TPU Estimator:

Estimators should be added at TensorFlow’s model level. Standard estimators can run models on CPUs and GPUs. But you need to use tf.contrib.tpu.TPUEstimator to train a model using the TPU.

my_tpu_estimator = tf.contrib.tpu.TPUEstimator(

TPU Operation Configurations:

my_tpu_run_config = tf.contrib.tpu.RunConfig(
        allow_soft_placement=True, log_device_placement=True),

TPU Optimization:

optimizer = tf.train.GradientDescentOptimizer(learning_rate=learning_rate)
if FLAGS.use_tpu:
  optimizer = tf.contrib.tpu.CrossShardOptimizer(optimizer)

🔵 Convolutional Neural Network: CNN Trained on MNIST Dataset

When learning the basics of deep learning, it’s a good idea to compare training times on a well-known dataset (MNIST, in this case) with a simple CNN model—a relatively common introductory project for beginners—with Google Colab’s GPU and TPU.

🏆 At the end of this example, you can see that every epoch takes only 3 seconds using the TPU, as compared to Google Colab’s GPU (Tesla K80), where every epoch takes 11 seconds. Turns out, our model trains roughly 4 times faster.

After the necessary library installation is completed, you’ll need to perform the following TPU addressing process:

  device_name = os.environ['COLAB_TPU_ADDR']
  TPU_ADDRESS = 'grpc://' + device_name
  print('Found TPU at: {}'.format(TPU_ADDRESS))

except KeyError:
  print('TPU not found')

When the process finishes smoothly, you should see:

We complete loading the MNIST dataset, separating data into training and testing, setting parameters, creating a deep learning model, and optimization methods.

Then it’s necessary to use tf.contrib.tpu.keras_to_tpu_model to make the model suitable for TPU usage during training.

To view the structure of the model that will run on Google Colab’s TPU:

When we start the training process:

To save the trained model weights:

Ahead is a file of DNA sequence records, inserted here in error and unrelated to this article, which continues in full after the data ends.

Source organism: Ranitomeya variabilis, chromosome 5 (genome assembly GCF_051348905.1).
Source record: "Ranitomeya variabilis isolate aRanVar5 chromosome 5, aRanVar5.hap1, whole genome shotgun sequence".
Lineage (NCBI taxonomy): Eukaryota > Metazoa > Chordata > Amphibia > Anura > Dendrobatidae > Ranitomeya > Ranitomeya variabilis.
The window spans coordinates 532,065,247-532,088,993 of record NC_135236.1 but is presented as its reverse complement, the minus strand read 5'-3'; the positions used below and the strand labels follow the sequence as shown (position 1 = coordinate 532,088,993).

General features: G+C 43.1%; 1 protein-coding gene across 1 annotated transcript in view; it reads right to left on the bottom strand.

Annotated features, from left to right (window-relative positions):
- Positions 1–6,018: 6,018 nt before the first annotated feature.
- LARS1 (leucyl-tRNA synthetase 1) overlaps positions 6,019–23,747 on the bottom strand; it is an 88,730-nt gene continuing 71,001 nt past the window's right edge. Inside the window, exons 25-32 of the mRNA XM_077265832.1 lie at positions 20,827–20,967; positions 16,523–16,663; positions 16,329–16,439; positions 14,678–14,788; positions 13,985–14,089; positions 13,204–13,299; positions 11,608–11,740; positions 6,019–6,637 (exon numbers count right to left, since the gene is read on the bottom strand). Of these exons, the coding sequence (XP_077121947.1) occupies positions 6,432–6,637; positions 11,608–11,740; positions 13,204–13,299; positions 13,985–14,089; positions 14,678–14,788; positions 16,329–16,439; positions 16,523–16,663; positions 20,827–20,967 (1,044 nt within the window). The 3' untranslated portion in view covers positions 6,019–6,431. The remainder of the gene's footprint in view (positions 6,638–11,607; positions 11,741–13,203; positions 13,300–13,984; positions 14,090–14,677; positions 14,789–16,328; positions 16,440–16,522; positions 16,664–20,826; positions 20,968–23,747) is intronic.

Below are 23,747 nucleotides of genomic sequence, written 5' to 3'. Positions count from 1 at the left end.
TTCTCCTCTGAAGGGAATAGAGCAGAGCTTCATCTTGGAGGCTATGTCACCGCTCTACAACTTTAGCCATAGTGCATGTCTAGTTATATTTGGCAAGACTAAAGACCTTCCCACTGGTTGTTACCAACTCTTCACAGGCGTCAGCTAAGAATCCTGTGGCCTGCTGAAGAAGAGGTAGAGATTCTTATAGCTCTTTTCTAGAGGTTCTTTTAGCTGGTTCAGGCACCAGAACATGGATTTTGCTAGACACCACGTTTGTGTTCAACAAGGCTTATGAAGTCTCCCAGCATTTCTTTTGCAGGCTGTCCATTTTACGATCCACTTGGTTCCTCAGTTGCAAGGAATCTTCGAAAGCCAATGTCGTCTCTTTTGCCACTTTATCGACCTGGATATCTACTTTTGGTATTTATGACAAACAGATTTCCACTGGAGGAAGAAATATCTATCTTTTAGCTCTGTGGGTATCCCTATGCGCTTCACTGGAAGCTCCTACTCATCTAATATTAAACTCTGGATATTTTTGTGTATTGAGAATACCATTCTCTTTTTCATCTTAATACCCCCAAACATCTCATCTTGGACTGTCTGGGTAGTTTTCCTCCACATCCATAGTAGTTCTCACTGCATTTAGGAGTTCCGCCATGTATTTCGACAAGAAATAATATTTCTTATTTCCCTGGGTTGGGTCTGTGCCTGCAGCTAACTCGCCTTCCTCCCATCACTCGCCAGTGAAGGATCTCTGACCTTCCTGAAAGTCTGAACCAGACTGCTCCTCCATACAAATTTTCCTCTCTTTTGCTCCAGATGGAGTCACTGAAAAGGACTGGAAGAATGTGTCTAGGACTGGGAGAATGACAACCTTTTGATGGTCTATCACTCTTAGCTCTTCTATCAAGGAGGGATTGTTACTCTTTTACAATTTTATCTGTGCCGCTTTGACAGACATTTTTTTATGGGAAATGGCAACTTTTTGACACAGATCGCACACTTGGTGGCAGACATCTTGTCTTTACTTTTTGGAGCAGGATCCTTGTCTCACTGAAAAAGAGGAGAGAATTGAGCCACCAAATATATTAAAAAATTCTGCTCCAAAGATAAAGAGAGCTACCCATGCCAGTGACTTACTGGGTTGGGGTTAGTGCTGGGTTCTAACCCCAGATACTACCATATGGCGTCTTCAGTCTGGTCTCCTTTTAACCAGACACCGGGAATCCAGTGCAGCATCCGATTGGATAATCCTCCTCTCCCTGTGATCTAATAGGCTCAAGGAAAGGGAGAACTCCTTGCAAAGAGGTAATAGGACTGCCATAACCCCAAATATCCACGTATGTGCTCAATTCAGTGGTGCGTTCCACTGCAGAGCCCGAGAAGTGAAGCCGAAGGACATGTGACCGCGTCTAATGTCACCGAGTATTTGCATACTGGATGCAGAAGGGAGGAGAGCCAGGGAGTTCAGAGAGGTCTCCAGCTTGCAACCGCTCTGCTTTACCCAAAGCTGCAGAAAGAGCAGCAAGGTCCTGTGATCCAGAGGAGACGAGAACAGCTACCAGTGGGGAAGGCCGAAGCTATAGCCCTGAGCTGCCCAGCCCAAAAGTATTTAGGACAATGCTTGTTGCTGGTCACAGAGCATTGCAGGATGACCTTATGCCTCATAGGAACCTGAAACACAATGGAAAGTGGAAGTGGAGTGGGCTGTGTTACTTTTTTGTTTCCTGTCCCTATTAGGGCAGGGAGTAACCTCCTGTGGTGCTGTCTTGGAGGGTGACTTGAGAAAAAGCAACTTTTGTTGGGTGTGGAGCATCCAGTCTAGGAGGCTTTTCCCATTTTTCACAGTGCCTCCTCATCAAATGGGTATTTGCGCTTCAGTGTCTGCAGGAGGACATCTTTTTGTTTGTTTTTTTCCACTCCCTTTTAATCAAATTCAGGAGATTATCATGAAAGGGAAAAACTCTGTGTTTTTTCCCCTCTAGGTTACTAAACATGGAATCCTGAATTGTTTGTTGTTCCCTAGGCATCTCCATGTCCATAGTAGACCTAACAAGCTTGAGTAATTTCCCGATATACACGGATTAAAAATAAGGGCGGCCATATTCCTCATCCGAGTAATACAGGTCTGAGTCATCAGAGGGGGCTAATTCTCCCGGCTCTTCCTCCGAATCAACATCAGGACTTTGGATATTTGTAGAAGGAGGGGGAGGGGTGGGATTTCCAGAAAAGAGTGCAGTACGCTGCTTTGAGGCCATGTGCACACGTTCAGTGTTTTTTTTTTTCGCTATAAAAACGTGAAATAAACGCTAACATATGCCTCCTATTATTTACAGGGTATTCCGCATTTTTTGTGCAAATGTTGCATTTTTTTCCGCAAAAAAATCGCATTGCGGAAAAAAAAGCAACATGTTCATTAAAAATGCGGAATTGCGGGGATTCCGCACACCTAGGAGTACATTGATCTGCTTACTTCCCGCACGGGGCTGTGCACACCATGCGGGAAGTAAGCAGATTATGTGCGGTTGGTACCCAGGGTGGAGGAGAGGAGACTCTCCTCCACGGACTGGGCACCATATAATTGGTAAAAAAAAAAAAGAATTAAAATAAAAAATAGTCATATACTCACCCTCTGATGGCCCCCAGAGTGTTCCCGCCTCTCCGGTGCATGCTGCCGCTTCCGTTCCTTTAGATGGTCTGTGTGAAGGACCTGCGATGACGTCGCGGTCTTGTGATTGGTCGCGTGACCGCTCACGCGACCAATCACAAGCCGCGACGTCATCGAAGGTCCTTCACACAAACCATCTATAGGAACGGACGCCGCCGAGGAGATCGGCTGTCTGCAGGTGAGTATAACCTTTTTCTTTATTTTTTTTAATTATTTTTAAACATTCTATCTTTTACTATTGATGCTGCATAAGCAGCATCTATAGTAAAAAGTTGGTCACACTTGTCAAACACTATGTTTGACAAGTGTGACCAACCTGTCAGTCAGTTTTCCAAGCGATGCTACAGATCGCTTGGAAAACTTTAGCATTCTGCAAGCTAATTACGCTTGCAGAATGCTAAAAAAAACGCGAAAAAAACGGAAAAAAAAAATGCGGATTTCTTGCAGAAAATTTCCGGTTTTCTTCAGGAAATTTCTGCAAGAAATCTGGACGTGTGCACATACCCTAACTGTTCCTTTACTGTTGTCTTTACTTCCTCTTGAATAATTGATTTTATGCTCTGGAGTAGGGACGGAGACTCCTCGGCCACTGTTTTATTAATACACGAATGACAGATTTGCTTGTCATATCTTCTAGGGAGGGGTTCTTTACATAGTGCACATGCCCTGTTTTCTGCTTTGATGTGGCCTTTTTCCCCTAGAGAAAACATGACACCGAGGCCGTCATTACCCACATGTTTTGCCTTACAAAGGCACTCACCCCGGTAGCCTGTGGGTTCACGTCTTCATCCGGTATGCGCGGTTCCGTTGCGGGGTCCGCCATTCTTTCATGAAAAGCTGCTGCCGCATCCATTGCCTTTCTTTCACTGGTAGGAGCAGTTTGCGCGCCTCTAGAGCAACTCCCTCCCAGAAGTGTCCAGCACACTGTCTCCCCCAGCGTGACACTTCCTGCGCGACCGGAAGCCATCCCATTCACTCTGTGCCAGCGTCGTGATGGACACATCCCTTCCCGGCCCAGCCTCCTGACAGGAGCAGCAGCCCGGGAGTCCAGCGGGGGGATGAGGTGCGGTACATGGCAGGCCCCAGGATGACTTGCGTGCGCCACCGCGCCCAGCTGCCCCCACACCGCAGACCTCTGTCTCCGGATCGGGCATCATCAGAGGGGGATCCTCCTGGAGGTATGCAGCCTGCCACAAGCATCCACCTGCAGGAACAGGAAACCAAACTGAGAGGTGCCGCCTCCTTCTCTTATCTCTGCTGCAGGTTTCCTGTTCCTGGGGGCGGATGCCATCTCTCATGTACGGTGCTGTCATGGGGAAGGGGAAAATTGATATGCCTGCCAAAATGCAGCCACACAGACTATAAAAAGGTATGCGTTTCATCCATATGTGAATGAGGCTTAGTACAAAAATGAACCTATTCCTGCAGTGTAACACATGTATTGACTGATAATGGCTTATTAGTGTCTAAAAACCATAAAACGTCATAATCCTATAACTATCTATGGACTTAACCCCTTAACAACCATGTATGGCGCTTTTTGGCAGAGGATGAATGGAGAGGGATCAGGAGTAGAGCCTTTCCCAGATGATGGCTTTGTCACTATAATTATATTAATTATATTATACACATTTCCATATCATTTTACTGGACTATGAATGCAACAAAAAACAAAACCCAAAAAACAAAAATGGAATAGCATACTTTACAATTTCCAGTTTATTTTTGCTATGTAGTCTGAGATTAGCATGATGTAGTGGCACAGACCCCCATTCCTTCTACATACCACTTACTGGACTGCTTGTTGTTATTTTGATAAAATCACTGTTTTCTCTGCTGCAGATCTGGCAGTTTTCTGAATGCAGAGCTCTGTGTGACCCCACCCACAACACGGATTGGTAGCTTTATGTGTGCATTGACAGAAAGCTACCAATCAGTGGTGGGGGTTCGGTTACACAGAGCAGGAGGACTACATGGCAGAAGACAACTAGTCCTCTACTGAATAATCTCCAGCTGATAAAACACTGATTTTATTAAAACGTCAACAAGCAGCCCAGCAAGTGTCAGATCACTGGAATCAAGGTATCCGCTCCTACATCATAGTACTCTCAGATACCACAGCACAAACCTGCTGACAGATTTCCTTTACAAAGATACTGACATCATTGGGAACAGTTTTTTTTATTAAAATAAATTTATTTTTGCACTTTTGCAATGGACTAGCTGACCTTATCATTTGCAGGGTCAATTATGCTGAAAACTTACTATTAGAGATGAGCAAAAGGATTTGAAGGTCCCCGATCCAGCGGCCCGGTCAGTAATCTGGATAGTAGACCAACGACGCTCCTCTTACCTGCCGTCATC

🔵Visualization and Deploying a TPU-trained CNN (MNIST) with ML Engine

Here we can see that the accuracy and loss for training and validation sets achieve good results in a very short time. Also, 168 sample validation digits out of 10000 resulted in bad predictions and are shown in red and sorted first in the second image below.

We’ve covered a very quick implementation of what we can do with the TPU in Google Colab. In the next step, we can try to train larger models with larger datasets to fully utilize the power of the TPU.

🌊 Source Codes

There are other common models and implementations with Colab notebooks that you can use with the TPU.

They include:

🔵Convolutional Neural Network (CNN) trained on the Fashion MNIST dataset

🔸 If a similar speed comparison is performed for Fashion MNIST, the situation will not be very different!

Each epoch takes approximately 7 seconds, and the result is only 102 seconds on for training 15 epochs with the TPU.

With the GPU it takes 196 seconds, and for the CPU, 11,164 seconds (~ 3 hours). This shows that the TPU is about 2 times faster than the GPU and 110 times faster than the CPU.

🔵Long-Short Term Memory (LSTM) network trained on the Shakespeare dataset

🔵 Visualization and Deploying a TPU-trained CNN (MNIST) with ML Engine

🐰 Full GitHub Repo for This Project:

Thanks to Martin Görner for letting us publish the work in Turkish! (Translation team: Başak Buluz, Yavuz Kömeçoğlu and I)

If you’d like to train ANNs using Google Colab’s TPU, here’s another extremely useful resource:

🎉 Thanks and References

I would like to thank Yavuz Kömeçoğlu for his contributions. 🙏